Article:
The case of the imam, Kadir Gunduz, 48, has upset not only Muslim leaders, but also people of other faiths who say immigration officials have taken a hard line on visa applications for religious workers since the Sept. 11 attacks and look for small errors to start deportation proceedings.
The Rev. Donald Green, executive director of Christian Associates of Southwest Pennsylvania, an ecumenical organization that has worked with Mr. Gunduz, said, "Here's a guy who has tried to follow the process and do things legitimately, and now it seems the government, in its paranoia about religious workers and anyone who is an outsider, wants to deny him the access to permanent residency."
Citizenship and Immigration Services, part of the Homeland Security Department, said it was looking more closely at visas for religious workers, but not because of 9/11. "We have given greater scrutiny ever since we conducted a religious-worker review and found a high fraud rate of 33 percent," said Shawn Saucier, an agency spokesman.
That study was completed in August 2005. Starting in July 2006, the agency began site visits to the sponsoring religious groups. A visit last August was cited in denying Mr. Gunduz's applications for work authorization and permanent residency.
In the visit, officials said, the agency found that Mr. Gunduz's status at the Islamic Center of Pittsburgh, where he is one of two imams, had "changed significantly since the petition was filed" in 2000, court papers show.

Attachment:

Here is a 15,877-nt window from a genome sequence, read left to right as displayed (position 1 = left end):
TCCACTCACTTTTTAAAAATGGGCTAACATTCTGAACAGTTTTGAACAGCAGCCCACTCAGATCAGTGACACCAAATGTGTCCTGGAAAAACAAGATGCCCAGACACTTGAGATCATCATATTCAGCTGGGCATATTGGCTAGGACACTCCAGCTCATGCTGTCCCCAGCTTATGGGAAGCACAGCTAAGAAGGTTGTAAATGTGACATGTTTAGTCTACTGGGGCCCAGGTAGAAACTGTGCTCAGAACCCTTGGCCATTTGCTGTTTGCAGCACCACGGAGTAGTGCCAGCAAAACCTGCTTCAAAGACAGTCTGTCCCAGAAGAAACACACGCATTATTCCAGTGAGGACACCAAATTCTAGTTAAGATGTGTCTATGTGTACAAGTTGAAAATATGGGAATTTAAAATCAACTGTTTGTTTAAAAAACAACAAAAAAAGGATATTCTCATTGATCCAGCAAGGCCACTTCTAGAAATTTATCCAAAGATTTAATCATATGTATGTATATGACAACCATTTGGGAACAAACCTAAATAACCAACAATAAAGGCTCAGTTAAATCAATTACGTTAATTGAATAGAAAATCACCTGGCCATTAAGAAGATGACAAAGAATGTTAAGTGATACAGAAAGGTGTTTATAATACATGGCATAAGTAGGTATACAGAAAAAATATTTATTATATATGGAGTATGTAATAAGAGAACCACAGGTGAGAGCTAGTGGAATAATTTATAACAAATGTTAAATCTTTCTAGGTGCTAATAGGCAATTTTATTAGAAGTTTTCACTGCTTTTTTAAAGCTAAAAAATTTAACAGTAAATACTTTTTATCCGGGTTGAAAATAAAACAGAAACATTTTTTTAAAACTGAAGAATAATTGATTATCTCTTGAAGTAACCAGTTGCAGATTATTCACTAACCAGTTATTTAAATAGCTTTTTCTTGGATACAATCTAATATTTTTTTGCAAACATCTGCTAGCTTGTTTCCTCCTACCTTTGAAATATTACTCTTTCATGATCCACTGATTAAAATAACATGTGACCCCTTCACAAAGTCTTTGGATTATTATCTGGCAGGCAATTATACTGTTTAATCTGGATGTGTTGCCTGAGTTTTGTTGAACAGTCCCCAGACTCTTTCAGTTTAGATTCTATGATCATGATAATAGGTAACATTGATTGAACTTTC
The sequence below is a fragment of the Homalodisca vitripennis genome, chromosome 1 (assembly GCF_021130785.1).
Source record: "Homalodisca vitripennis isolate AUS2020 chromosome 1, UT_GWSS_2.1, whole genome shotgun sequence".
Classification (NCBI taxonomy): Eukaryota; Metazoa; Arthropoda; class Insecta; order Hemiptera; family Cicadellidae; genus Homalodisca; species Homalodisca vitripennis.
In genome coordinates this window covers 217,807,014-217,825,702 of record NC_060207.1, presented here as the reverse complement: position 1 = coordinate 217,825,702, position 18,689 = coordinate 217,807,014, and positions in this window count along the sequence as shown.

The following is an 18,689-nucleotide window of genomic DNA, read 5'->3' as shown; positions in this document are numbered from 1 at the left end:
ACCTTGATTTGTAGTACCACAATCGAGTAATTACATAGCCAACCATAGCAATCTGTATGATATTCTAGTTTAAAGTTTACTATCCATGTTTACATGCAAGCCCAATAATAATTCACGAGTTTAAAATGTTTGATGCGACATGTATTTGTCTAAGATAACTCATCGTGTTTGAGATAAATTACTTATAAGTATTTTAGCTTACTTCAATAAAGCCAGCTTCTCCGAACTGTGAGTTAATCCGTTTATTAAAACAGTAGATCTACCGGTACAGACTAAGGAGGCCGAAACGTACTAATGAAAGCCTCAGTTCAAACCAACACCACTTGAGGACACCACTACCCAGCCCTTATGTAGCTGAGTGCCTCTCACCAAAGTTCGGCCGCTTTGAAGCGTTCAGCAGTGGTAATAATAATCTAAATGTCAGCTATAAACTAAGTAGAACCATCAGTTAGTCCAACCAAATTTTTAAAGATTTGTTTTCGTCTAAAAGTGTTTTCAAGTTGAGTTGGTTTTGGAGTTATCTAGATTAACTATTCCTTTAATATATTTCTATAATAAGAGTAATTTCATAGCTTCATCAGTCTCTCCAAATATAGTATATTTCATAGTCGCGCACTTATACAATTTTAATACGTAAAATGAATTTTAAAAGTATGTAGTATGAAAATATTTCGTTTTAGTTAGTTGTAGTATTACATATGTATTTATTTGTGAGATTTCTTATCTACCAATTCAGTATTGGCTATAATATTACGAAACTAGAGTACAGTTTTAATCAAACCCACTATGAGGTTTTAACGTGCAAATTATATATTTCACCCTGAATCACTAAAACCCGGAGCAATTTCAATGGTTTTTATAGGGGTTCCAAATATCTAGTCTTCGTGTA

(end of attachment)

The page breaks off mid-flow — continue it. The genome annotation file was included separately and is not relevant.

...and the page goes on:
In that period, Mr. Gunduz moved from head imam handling administrative duties to directing the chaplaincy program and working with prison and jail inmates, while remaining an imam.
Mr. Gunduz's lawyer, Robert Whitehill, said the change was a technicality that should not prevent Mr. Gunduz from becoming a permanent resident.
After the applications were denied, on Dec. 4, Mr. Gunduz was taken into custody in Pittsburgh and transported 175 miles east to the York County Prison.
Mr. Gunduz arrived in 1988 in the United States on a student visa to work for a psychology doctorate. He left the university to work at the Islamic Center in the mid-'90s and was given a hardship waiver to remain in the country because his son, now 16, has severe mental and physical disabilities.
He and his wife, Saime, have three children, all United States citizens. Ms. Gunduz's status is tied to that of her husband.
In 2000, the Islamic Center requested that he be allowed to remain as a temporary religious worker. The request was approved in 2002, and the couple sought permanent residency. Mr. Gunduz awaits a hearing on his appeals in the next year.
New York Times
Güncelleme Tarihi: 21 Aralık 2007, 12:22